portant both on the emotional and financial levels.
7. It is most important to apply make-up in
a way that is suitable to the job. Find out as
much as you can before you start. Go on the set
and look at the background colors to see if they
would affect the make-up. If the director isn’t
present when you start, keep the make-up natural
until you are told otherwise. It is easier to add
than to remove.
8. When you finish everyone, tell the A.D.
so that he knows the performers are not being
kept in the make-up room, and you won’t get
the blame if they are late getting to the set. If
the crew isn’t ready to start, tell the A.D. where
to find you if you are going out for coffee, etc.
In fact, anytime during the day that you want
to leave the set, you must tell the A.D. or some
other appropriate person.
9. At the earliest opportunity, check with the
cameraman to see if the make-up is satisfactory
to him. In some cases you should check with the
director as well. It is particularly important if
you haven’t worked with these people before.
10. Putting the make-up on in the morning
is only half the job, and often, the easiest half.
Keeping it fresh throughout the day can be a lot
of work. What makes it harder is that it is very
tempting to take it easy and do as little retouch-
ing as you can get away with. But you are doing
yourself harm if you wait for the cameraman to
shout. Some of them are too occupied with other
things or not observant to notice the make-up
until it’s half off. You should be more critical of and more interested in your own work than any-
one else. It’s a good idea to do your retouching
before the camera is ready to roll and the A.D.
looks around and yells for make-up. You can
usually tell when the time is near for a take and
get your work done beforehand.-Then you won’t
be in the position of making everyone else wait
while you do a hasty, patch-job. Of course, there
are some things that have to be left till the last
minute, but keep them to a minimum. When
there is a long break between scenes, tell the
A.D. how many minutes you will need to get
the cast ready so that he can warn you when it
is time to do the retouching.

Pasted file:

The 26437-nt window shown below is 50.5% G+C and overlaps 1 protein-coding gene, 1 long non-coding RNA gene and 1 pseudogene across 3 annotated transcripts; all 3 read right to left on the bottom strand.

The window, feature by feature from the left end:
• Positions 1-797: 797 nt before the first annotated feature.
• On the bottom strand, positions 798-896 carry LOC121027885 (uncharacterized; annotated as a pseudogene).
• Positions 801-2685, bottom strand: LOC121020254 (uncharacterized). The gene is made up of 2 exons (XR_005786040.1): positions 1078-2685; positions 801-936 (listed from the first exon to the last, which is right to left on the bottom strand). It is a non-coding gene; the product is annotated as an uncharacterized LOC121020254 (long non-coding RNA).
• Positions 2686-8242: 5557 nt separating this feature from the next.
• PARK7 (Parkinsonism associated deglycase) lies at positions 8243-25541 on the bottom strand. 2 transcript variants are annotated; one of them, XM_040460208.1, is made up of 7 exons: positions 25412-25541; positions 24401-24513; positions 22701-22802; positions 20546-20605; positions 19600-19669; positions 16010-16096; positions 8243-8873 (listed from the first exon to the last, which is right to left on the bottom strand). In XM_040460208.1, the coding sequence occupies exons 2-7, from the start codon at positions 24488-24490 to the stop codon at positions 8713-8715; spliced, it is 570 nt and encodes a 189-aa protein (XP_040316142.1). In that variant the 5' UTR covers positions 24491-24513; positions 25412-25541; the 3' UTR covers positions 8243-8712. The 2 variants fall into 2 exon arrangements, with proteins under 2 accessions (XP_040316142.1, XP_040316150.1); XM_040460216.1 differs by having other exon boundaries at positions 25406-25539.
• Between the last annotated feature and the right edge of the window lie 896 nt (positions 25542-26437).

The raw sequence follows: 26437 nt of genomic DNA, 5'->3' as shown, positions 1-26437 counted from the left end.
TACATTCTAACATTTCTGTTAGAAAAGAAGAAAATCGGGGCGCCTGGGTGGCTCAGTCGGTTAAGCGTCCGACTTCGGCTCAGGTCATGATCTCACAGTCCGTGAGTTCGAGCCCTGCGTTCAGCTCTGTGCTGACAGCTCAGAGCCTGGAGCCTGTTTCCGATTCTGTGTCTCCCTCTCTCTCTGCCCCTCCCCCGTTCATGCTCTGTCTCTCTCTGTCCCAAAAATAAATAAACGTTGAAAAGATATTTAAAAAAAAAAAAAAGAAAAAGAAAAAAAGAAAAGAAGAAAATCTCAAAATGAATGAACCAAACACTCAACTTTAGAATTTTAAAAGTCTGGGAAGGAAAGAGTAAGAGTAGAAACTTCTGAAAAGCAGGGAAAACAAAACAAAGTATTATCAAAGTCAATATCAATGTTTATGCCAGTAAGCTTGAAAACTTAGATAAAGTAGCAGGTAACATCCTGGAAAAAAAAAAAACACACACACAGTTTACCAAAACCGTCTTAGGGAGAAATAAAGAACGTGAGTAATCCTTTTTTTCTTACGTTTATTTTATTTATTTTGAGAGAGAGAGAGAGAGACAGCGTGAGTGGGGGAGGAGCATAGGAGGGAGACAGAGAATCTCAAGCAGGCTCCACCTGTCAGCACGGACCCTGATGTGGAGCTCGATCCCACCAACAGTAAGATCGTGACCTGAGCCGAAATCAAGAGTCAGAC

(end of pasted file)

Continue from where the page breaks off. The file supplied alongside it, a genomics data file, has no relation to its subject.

Retouching after lunch is important, and
should be planned with the A.D. before lunch.
Sometimes make-up should be done over instead
of retouched. If there will not be enough time,
explain the problem to the A.D. and perhaps,
he will give only a half-hour lunch to certain
performers and you. If he doesn’t, you can’t be
blamed for holding up shooting after lunch.
What I have outlined above seems obviously
business-like to me, and yet, I have found that
many artists feel and act otherwise. Many times
I have received warm praise for a simple job only
because the make-up men who had preceded me
had not observed these practices. They disap-
peared from the set, or they held up production,
or they didn’t get along with someone, or they
failed to keep the make-up fresh. A frequent
complaint of directors was that the artist did not
follow his instructions. If the director says he
wants only a touch of make-up, don’t try to prove
how great you are by using every trick you know.
The chorus-girl make-up you give him will only
make him wonder if you understand English.
That situation is just one example of not follow-
ing what is probably the most important rule:
Adapt the make-up to the particular require-
ments. As I said before, always get as much in-
formation as you can, do your make-up
accordingly, and the director will think you are
I hardly think much can be added to these astute
thoughts by Dick Smith. They completely express his
philosophy and show the need to understand the pages
in Part I of this book before attempting to do any
make-up procedures.